802.11n Demands Special Considerations

The IEEE will shortly ratify 802.11n – a standard in development for six years and shipping in enterprise products for more than two. Much of the attention has been on the higher data rate, an increase from the 54 Mbps of legacy 802.11a/g to 300 Mbps, but the standard’s true implications are much broader – it signifies the advent of the all-wireless enterprise.

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The IEEE will shortly ratify 802.11n – a standard in development for six years and shipping in enterprise products for more than two. Much of the attention has been on the higher data rate, an increase from the 54 Mbps of legacy 802.11a/g to 300 Mbps, but the standard’s true implications are much broader – it signifies the advent of the all-wireless enterprise.

The changes in 802.11n are more radical than in previous upgrades, affecting every layer of the wireless stack. By increasing raw bandwidth through multiple antennas, wider channels, and lower protocol overhead, 802.11n can deliver a tenfold speed increase capable of handling all enterprise applications and devices. Early adopters have seen application-layer throughput of around 200 Mbps – twice as fast as Fast Ethernet.

But displacing Ethernet is about more than just speed and requires more than simply installing faster access points. Wireless networks also need the reliability, predictability, security and simplicity of wires.

To achieve this, wireless networks must be designed with two principles in mind: first, address interference at the RF layer; then give the network control of the client.

The need for RF-level interference control stems from multipath, the most far-reaching change in 802.11n. With 802.11a/b/g, it was relatively easy to estimate the degradation of data rates over distance. With 802.11n, signal strength depends on the way that radio waves reflect off, refract through or diffract around obstacles, which can result in unpredictable coverage areas that are spiky and discontinuous.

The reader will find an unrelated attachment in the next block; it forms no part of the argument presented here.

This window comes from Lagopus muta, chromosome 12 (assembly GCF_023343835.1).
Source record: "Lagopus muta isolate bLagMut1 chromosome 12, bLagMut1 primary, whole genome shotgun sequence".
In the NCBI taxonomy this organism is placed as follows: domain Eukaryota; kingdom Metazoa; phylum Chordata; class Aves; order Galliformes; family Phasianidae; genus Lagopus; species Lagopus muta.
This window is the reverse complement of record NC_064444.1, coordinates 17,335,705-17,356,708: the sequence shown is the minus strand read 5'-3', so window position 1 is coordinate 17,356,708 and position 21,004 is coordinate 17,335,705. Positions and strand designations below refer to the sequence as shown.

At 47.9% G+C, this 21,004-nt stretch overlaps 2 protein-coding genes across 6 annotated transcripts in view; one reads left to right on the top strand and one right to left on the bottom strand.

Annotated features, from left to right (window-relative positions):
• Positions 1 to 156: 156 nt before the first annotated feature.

Unpredictable coverage areas make planning much more difficult than with previous 802.11 standards. Knitting them into a seamless pattern can be difficult if adjacent access points must use non-overlapping channels, a common requirement of legacy wireless LAN architectures.

Since you can’t design around what you can’t predict, radio management tools used in legacy wireless LANs don’t work well with 802.11n. Rather than hope that radio management software will avoid co-channel interference, the network itself must solve the problem at the RF Layer.

The second principle - let the network control the client behavior - results from growing client diversity. Whereas previous wireless standards offered relatively few client-side options, 802.11n supports multiple wave bands, numbers of antennas, numbers of spatial streams, channel sizes and many other settings. Tuning this bewildering array of options for optimal performance can be a major challenge in itself. And the difference between a well-tuned and a poorly tuned client is much larger in 802.11n than with legacy technologies.

In a shared medium, an ill-behaved device hurts not only itself but other devices around it. To ensure high and consistent throughput, the network must take control of client behavior. Only the network knows which access point is best suited to serve each client and only the network can adapt contention parameters to ensure predictability in a fundamentally unpredictable RF environment.

My experience over the past two years has been that an 802.11n network designed with these two principles delivers switch-like experience with the added benefits of mobility, allowing enterprises to migrate to the all-wireless edge. Leading enterprises across a spectrum of industries are already making this transition now. The rest will follow.

About the author:Dr. Vaduvur Bharghavan is founder and CTO of Meru Networks.

This story, "802.11n Demands Special Considerations" was originally published by Network World.

Copyright © 2009 IDG Communications, Inc.

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